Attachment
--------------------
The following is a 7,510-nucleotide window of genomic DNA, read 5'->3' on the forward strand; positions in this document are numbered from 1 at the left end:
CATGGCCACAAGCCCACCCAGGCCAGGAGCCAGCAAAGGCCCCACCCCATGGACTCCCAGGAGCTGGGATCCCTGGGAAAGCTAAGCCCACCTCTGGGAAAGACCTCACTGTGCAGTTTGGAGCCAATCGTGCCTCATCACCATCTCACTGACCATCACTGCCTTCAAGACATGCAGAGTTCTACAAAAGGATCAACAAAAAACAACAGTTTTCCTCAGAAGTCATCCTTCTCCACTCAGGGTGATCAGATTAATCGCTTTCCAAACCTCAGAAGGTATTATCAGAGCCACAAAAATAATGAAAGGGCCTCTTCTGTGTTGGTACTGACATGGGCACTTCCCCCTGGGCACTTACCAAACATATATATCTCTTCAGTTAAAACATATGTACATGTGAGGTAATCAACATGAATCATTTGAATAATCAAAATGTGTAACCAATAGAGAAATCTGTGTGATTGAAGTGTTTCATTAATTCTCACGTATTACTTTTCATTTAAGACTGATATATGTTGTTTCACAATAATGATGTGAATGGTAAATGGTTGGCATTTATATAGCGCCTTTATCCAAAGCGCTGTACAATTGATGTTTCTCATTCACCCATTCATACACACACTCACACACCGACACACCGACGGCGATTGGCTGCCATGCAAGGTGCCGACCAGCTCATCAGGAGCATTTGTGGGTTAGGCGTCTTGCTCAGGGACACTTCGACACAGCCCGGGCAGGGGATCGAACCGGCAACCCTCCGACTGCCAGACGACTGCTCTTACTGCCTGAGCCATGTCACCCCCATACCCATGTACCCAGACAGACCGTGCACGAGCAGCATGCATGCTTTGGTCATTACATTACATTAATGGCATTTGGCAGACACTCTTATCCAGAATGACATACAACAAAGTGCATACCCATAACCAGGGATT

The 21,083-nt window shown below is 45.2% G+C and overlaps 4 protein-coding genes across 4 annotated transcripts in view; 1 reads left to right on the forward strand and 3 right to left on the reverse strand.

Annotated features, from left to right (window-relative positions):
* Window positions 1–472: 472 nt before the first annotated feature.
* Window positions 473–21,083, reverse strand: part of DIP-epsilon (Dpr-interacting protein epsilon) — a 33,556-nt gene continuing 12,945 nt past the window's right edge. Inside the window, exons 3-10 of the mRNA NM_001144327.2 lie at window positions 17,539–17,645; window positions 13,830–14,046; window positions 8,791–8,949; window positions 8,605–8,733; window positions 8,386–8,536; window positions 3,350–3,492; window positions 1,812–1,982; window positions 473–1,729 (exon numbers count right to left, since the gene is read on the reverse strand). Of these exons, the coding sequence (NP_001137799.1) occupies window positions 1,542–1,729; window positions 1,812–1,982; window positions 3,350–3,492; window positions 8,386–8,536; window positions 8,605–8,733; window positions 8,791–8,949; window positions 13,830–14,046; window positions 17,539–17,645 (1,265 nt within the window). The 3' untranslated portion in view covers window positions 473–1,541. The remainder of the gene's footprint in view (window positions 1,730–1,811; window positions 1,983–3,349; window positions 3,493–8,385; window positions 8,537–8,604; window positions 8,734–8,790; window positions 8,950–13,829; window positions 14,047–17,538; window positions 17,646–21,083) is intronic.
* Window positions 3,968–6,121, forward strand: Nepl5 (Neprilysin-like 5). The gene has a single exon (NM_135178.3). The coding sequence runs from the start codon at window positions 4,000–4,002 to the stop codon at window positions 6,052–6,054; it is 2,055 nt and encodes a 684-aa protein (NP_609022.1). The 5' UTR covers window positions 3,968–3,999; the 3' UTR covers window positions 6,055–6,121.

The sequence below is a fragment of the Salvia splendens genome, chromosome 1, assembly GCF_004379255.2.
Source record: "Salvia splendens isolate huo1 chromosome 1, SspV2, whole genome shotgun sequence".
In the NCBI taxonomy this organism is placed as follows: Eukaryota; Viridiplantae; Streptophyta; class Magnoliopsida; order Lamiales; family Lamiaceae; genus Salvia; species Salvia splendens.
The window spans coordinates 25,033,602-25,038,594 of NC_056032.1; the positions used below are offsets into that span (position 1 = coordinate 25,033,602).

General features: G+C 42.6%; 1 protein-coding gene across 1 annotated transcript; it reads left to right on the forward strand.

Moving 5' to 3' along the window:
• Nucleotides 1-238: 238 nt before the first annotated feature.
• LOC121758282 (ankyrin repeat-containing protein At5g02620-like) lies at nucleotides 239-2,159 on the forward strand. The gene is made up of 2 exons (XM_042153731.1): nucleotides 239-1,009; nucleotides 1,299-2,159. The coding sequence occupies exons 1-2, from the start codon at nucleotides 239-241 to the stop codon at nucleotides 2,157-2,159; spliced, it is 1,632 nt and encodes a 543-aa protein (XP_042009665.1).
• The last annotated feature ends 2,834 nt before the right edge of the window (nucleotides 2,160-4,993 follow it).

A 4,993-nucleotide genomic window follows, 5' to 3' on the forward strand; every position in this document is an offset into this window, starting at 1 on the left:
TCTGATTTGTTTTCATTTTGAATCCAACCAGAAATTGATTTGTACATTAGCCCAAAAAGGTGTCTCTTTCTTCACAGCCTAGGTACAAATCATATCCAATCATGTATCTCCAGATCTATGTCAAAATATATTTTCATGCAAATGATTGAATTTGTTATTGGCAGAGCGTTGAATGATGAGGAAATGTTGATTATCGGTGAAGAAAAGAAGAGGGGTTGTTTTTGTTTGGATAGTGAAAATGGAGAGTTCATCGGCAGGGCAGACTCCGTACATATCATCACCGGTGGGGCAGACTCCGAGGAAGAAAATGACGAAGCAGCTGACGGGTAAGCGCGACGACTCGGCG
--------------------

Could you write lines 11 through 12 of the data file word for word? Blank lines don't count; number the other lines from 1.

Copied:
The window spans coordinates 25,033,602-25,038,594 of NC_056032.1; the positions used below are offsets into that span (position 1 = coordinate 25,033,602).

General features: G+C 42.6%; 1 protein-coding gene across 1 annotated transcript; it reads left to right on the forward strand.